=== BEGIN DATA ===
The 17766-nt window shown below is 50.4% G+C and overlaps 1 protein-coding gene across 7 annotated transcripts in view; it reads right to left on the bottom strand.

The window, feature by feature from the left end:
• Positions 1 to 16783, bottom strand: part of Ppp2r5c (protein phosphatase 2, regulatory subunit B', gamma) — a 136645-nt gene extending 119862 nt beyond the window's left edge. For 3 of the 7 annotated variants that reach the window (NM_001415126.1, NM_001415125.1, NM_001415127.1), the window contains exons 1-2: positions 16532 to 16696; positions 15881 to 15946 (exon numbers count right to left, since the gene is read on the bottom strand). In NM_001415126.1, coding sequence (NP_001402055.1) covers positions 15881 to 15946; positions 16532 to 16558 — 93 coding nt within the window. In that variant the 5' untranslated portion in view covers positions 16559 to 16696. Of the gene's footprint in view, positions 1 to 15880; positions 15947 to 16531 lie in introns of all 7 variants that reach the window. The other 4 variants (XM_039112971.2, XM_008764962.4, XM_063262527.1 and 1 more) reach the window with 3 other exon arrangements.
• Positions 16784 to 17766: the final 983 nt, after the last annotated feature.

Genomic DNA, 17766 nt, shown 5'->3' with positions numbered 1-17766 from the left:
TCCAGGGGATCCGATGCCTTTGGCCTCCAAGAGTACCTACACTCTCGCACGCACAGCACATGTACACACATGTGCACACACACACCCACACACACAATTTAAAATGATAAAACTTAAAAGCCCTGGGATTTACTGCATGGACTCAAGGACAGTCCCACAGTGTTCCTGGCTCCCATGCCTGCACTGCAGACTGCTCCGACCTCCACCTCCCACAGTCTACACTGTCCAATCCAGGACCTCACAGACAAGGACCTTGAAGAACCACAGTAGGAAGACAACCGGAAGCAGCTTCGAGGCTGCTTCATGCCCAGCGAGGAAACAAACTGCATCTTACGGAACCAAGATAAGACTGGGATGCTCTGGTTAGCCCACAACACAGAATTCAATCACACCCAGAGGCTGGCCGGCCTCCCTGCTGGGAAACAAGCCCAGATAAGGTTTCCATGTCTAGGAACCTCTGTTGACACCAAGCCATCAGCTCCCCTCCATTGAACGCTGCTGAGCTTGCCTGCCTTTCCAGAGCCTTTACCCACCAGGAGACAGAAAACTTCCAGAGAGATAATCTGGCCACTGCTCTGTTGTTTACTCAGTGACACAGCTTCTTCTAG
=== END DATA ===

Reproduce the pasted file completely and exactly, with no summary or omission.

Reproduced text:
The 17766-nt window shown below is 50.4% G+C and overlaps 1 protein-coding gene across 7 annotated transcripts in view; it reads right to left on the bottom strand.

The window, feature by feature from the left end:
• Positions 1 to 16783, bottom strand: part of Ppp2r5c (protein phosphatase 2, regulatory subunit B', gamma) — a 136645-nt gene extending 119862 nt beyond the window's left edge. For 3 of the 7 annotated variants that reach the window (NM_001415126.1, NM_001415125.1, NM_001415127.1), the window contains exons 1-2: positions 16532 to 16696; positions 15881 to 15946 (exon numbers count right to left, since the gene is read on the bottom strand). In NM_001415126.1, coding sequence (NP_001402055.1) covers positions 15881 to 15946; positions 16532 to 16558 — 93 coding nt within the window. In that variant the 5' untranslated portion in view covers positions 16559 to 16696. Of the gene's footprint in view, positions 1 to 15880; positions 15947 to 16531 lie in introns of all 7 variants that reach the window. The other 4 variants (XM_039112971.2, XM_008764962.4, XM_063262527.1 and 1 more) reach the window with 3 other exon arrangements.
• Positions 16784 to 17766: the final 983 nt, after the last annotated feature.

Genomic DNA, 17766 nt, shown 5'->3' with positions numbered 1-17766 from the left:
TCCAGGGGATCCGATGCCTTTGGCCTCCAAGAGTACCTACACTCTCGCACGCACAGCACATGTACACACATGTGCACACACACACCCACACACACAATTTAAAATGATAAAACTTAAAAGCCCTGGGATTTACTGCATGGACTCAAGGACAGTCCCACAGTGTTCCTGGCTCCCATGCCTGCACTGCAGACTGCTCCGACCTCCACCTCCCACAGTCTACACTGTCCAATCCAGGACCTCACAGACAAGGACCTTGAAGAACCACAGTAGGAAGACAACCGGAAGCAGCTTCGAGGCTGCTTCATGCCCAGCGAGGAAACAAACTGCATCTTACGGAACCAAGATAAGACTGGGATGCTCTGGTTAGCCCACAACACAGAATTCAATCACACCCAGAGGCTGGCCGGCCTCCCTGCTGGGAAACAAGCCCAGATAAGGTTTCCATGTCTAGGAACCTCTGTTGACACCAAGCCATCAGCTCCCCTCCATTGAACGCTGCTGAGCTTGCCTGCCTTTCCAGAGCCTTTACCCACCAGGAGACAGAAAACTTCCAGAGAGATAATCTGGCCACTGCTCTGTTGTTTACTCAGTGACACAGCTTCTTCTAG